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Old 02-06-2020, 09:30 AM   #1
Michael Thayne
 
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Default TL 5-8 firearms in Ultra-Tech calibers

For the post part, Ultra-Tech conspicuously does not use calibers that are popular in the real world. Instead, it mostly uses calibers that make nice round numbers in the metric system: 5mm, 7mm, 10mm, 15mm. This got me wondering: in a universe where these calibers were standard, what stats would lower-tech firearms using those calibers have? You can imagine a variety of reasons why people would create such weapons, from colonists who are mostly TL9 but don't have a full-blown TL9 industrial base, to post-apocalyptic survivors making 10mm black-powder weapons because the metric system is the only system of measurement they know.

Looking carefully at various weapons tables, for TL7-8 weapons firing cased ammo I think the main difference is that they'll hold about 1/3 as many shots as their TL9 equivalents. Damage is AFAICT likely to be unchanged—for example both High-Tech and Ultra-Tech rifles generally seem to inflict dice of damage equal to about 90% of their caliber in millimeters. Other stats seem mostly to be similar—though Ultra-Tech guns also seem to have slightly lower ST requirements on average for reasons that aren't entirely clear to me (ergonomics?). Maybe lower-tech equivalents to Ultra-Tech guns would have as much as +2 to ST requirements, though that seems to produce too-high ST requirements in some cases. Maybe only +1.

Much less certain about post-apocalyptic guns using round millimeter calibers but I'm open to suggestions.
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Old 02-06-2020, 10:16 AM   #2
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Default Re: TL 5-8 firearms in Ultra-Tech calibers

Lower strength requirements can come from more aerodynamic bullets. At lower tech levels, you take a big bullet and put a bunch of powder behind it to fling it with brute force. With advanced aerodynamic modeling, you can design bullets that lose much less energy to drag, thus dealing the same damage at the same distance, but with lighter ammunition and less recoil.

One of the major obstacles is chamber pressure. Newer calibers operate at much higher pressures, so building a lower-tech firearm that can handle that pressure could be tricky. You’ll see a major reduction in accuracy due to low tech manufacturing having much less precision and repeatability.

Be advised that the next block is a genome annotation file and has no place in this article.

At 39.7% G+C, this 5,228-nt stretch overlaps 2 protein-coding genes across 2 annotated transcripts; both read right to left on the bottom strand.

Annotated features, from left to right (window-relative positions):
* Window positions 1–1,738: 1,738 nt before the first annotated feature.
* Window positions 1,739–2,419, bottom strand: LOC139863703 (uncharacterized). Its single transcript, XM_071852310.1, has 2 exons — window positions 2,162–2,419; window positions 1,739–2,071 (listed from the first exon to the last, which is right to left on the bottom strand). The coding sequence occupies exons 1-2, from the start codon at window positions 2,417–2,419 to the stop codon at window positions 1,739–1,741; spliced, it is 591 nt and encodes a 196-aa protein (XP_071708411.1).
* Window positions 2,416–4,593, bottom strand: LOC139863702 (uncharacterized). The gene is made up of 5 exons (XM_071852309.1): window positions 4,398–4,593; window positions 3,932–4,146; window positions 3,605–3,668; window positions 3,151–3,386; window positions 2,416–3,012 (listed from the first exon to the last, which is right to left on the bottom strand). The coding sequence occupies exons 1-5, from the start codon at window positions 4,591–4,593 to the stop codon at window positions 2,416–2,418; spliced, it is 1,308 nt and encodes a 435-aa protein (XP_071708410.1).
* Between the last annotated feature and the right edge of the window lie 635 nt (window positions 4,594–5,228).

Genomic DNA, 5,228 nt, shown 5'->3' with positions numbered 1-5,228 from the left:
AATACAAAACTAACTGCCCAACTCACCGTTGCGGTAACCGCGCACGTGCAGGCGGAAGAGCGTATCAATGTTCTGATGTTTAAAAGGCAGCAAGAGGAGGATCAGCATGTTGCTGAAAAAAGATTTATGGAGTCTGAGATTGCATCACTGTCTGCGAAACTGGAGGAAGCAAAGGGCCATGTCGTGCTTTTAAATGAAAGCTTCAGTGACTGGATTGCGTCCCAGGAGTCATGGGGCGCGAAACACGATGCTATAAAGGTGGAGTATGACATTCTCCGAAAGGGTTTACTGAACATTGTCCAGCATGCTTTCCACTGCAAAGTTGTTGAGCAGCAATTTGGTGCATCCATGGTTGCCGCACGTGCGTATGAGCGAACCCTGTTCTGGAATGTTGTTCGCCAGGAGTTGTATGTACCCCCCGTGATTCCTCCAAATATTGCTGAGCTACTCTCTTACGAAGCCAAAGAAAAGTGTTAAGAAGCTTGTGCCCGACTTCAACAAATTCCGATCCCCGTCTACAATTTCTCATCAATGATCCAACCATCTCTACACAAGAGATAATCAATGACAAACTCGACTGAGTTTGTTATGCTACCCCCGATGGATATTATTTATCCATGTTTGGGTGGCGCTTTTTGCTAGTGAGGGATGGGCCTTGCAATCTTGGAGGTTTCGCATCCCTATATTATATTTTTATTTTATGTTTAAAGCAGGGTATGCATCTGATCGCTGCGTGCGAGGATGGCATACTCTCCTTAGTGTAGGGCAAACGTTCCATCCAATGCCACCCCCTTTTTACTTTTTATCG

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Old 02-06-2020, 11:38 AM   #3
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Default Re: TL 5-8 firearms in Ultra-Tech calibers

If you look at the numbers, they aren't actually that weird.

5mm and 7mm are obviously truncations of the most common modern rifle calibers. The reduction isn't negligible, but it's only around 10%. I'd be surprised if you could find those in black powder, I'd think something so small would work terribly without smokeless (EDIT: actually, 7mm I guess you could, weren't the first ones smokeless adaptations of final-generation black powder cartridges?). 10mm is an actual modern pistol caliber, similar to some other modern pistol calibers, and also a close match to some big-game rifle calibers (which go back to the 19th century and carry forward to the present). 15mm is square-on for the caliber of US Civil War era rifle-muskets (the Springfield and Enfield anyway) and very close to the heavy soviet 14.5mm HMG/AMR caliber.
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Old 02-06-2020, 12:28 PM   #4
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Default Re: TL 5-8 firearms in Ultra-Tech calibers

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Originally Posted by Ulzgoroth View Post
If you look at the numbers, they aren't actually that weird.

5mm and 7mm are obviously truncations of the most common modern rifle calibers. The reduction isn't negligible, but it's only around 10%. I'd be surprised if you could find those in black powder, I'd think something so small would work terribly without smokeless (EDIT: actually, 7mm I guess you could, weren't the first ones smokeless adaptations of final-generation black powder cartridges?)